The Polarization Paradox

Issue Date April 2020
Volume 31
Issue 2
Page Numbers 182-185
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Democracies Divided: The Global Challenge of Political Polarization. Edited by Thomas Carothers and Andrew O’Donohue. Washington, D.C.: Brookings Institution Press, 2019. 280 pp.

Thomas Carothers, Andrew O’Donohue, and their collaborators have produced a volume of depth and erudition on the global challenges posed by political polarization. Essays on nine countries analyze the roots, historical trajectories, and consequences of polarization around the world. The coeditors draw on rich and nuanced case studies to identify common cross-national patterns and attempt to isolate the key drivers straining a diverse set of democracies. The volume succeeds in its central mission of deepening our knowledge about political polarization. But it raises questions about the fruitfulness of the polarization framework for understanding and combat-ting the illiberal onslaught.

Polarization, it turns out, is not of a single stripe. The chapters by Senem Aydin-Düzgit on Turkey and Gilbert Khadiagala on Kenya illustrate how severe polarization contributed to democratic breakdown. Essays by Carothers on the United States, Niranjan Sahoo on India, and Joanna Fomina on Poland show how severe polarization has placed democracy under stress but not yet knocked it out. Andreas Feldman’s chapter on Colombia and Naomi Hossain’s chapter on Bangladesh depict elite-centric polarization that has not penetrated society deeply. The chapters by Eve Warburton on Indonesia and by Umberto Mignozzetti and Matias Spektor on Brazil showcase countries where democracy-endangering polarization has largely been avoided. Taken together, the contributions paint a panoramic portrait [End Page 182] of polarization and its potentially devastating implications for democracy around the world. While polarization can vary in intensity, the authors conclude that “severe polarization,” meaning the division of society into clashing “us” versus “them” identities, imperils democracy.

About the Authors

M. Steven Fish

M. Steven Fish is a professor of political science at the University of California, Berkeley.

View all work by M. Steven Fish

Neil A. Abrams

Neil A. Abrams received his Ph.D. in political science at the University of California, Berkeley, and works as a futures trader in the San Francisco Bay Area.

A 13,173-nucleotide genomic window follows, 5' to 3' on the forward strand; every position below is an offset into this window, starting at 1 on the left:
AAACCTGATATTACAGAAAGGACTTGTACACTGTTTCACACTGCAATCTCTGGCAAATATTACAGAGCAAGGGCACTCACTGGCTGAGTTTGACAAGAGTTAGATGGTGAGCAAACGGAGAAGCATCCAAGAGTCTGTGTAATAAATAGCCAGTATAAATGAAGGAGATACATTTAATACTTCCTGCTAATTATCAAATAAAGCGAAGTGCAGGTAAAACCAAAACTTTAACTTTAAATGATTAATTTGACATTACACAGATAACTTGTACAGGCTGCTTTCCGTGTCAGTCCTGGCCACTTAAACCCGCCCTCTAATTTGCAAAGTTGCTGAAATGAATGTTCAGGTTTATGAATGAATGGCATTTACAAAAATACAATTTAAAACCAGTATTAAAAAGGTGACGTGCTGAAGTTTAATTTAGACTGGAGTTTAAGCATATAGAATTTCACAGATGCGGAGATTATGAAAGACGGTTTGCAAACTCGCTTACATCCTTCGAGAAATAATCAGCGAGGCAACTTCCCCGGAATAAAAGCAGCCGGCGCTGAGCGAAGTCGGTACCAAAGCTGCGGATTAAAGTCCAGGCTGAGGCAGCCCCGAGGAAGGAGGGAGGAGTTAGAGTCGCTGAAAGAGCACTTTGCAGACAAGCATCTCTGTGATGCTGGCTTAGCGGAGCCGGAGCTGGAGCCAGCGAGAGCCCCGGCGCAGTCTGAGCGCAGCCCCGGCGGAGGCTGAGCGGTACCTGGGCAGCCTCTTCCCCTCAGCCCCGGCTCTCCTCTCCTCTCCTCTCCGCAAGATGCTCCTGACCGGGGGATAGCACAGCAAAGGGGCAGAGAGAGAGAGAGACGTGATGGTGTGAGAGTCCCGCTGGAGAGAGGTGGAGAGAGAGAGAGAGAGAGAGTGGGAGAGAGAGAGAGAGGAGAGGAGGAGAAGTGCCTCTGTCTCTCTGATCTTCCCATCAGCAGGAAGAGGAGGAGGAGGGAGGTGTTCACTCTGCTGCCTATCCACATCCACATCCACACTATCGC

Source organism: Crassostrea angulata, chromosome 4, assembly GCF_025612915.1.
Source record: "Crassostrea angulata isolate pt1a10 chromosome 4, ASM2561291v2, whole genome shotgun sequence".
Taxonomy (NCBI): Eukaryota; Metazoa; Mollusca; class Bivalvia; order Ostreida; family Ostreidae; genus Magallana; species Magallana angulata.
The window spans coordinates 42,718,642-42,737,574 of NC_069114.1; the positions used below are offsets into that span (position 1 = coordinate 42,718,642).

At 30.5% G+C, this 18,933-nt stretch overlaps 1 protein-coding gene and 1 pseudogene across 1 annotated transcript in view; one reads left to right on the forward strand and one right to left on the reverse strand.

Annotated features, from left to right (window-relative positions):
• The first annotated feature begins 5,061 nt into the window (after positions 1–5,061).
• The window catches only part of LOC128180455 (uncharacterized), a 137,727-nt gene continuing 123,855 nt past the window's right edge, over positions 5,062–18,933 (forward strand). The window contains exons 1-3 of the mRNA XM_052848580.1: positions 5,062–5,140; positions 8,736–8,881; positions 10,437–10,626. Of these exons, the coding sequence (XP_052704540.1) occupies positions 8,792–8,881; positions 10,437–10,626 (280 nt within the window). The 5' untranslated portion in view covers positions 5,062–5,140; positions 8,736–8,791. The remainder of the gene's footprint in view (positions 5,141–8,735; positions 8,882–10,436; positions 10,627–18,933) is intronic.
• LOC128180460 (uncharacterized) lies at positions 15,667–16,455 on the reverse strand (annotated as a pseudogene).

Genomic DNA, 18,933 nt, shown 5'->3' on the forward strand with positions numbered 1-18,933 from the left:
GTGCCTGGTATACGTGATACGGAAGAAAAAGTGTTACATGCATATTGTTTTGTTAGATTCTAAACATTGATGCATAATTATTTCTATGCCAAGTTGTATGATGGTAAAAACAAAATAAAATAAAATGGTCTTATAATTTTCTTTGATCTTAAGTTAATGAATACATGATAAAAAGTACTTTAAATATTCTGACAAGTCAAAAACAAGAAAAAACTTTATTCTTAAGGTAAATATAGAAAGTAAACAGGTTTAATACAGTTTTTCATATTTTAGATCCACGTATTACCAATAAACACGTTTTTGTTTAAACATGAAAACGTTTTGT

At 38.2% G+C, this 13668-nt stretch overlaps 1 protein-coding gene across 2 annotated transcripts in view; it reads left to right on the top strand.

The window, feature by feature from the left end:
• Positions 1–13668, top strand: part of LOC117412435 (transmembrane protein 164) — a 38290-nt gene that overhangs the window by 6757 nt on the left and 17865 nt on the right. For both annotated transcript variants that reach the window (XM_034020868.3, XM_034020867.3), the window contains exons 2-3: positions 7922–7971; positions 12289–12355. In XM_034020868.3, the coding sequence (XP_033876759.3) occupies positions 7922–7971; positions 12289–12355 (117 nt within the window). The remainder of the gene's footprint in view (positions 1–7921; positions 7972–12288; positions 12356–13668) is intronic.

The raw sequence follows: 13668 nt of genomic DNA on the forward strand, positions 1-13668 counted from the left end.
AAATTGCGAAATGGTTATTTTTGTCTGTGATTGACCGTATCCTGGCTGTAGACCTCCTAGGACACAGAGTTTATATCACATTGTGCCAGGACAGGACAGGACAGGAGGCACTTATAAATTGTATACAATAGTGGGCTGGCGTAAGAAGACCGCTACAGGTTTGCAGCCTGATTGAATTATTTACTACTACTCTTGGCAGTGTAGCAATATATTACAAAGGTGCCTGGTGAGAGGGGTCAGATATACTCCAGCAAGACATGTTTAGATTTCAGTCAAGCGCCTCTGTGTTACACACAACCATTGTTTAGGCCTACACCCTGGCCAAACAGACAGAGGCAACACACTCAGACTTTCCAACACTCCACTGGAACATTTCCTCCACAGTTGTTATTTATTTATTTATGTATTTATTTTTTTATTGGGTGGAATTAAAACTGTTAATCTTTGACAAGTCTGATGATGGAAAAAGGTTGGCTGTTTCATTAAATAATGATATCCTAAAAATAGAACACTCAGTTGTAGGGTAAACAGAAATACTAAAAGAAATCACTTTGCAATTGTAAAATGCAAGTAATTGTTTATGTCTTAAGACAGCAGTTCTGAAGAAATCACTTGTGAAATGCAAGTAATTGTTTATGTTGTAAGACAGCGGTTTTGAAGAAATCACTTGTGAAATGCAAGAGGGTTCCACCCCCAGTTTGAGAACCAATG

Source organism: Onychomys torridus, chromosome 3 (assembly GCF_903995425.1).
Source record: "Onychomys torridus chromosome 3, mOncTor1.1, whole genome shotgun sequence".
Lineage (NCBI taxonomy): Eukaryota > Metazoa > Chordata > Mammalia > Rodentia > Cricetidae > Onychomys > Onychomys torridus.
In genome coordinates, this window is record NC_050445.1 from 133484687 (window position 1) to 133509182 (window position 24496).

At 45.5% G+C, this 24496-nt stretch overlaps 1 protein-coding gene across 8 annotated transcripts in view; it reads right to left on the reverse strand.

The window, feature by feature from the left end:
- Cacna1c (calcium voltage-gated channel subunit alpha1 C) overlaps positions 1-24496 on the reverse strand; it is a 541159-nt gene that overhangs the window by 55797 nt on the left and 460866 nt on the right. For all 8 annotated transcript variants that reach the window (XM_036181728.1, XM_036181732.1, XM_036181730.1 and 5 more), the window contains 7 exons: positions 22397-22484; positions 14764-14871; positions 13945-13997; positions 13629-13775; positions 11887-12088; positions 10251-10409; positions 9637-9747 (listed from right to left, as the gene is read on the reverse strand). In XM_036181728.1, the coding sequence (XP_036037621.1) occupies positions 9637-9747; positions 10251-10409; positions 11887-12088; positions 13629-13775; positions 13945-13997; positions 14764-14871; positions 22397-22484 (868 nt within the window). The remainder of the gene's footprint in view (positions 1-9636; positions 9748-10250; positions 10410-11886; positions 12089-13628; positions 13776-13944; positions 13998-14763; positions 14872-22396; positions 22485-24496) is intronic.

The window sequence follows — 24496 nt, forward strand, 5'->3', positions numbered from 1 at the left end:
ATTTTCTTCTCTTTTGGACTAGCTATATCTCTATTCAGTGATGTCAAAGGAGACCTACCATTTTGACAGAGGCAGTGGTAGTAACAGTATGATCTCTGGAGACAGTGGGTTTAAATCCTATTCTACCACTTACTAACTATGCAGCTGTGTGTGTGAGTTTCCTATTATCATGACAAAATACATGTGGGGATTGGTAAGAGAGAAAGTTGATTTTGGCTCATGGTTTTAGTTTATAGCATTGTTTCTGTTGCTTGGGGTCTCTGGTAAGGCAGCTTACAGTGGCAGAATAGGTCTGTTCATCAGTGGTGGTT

View all work by Neil A. Abrams

In contrast to some other accounts, Democracies Divided highlights culture and not economic insecurity as the main source of polarization and democratic backsliding. As the contributors point out, Poles, Turks, Indians, Kenyans, and Bangladeshis actually realized dramatic economic gains in the decades preceding their growing rifts. Nor is polarization rooted in flawed formal institutions. While some contributors identify aspects of their countries’ electoral rules and constitutional systems as aggravating factors, the broader take-away is that polarization is happening under every sort of constitutional system and electoral regime.

The exception seems to be Brazil’s much-maligned combination of presidentialism and open-list proportional-representation voting for the legislature. Mignozzetti and Spektor argue that this setup checks polarization, but only by fostering other ills such as patronage politics, corruption, and a general lack of partisan accountability to the governed. Indeed, as the authors suggest, a system based on elite cartels designed to fatten politicians’ wallets and campaign coffers only abets democratic dysfunction. Nor is it necessarily a reliable barrier to polarization. Public dissatisfaction with elite collaboration and rot led to the election of Jair Bolsonaro, the far-right populist president. In the view of Mignozzetti and Spektor, Brazil has not yet succumbed to severe polarization, but Bolsonaro’s rhetoric and policies threaten to bring it about.

So what does cause polarization? The drivers are numerous, complex, and multifaceted. Among them are waning elite control over politics and rising popular involvement in political parties. In the United States, Carothers argues that the push for inclusion by marginalized groups during the 1960s and 1970s pulled the Democratic Party to the left. This, together with the conservative backlash it sparked, set the country on the path toward polarization. The authors also point to social media, which extend the reach of extremists, sort citizens into opinion silos, and allow populist leaders to communicate directly with their followers. These insights present a paradox: A richer, more engaged and influential citizenry often makes for a more polarized one, putting democracy at risk.

What can be done to stop polarization? While the contributors catalogue the various remedies that have been tried in their countries, none of these solutions are actually working. In the final chapter the editors offer their own suggestions, including reforming the media, political parties, and electoral systems. But they admit that such measures are extraordinarily difficult to achieve. The volume reports that corruption can limit polarization, while rapid economic development and the rise of social media can accelerate it. But nobody wants to encourage rot or slow economic advancement, and social media are here to stay. Carothers and O’Donohue also recommend [End Page 183] reinforcing guardrail institutions and especially the “rule of law and independent, impartial election administrations” (p. 268). Yet such measures are scarcely possible while illiberal leaders are commandeering the courts and electoral commissions to consolidate their own power.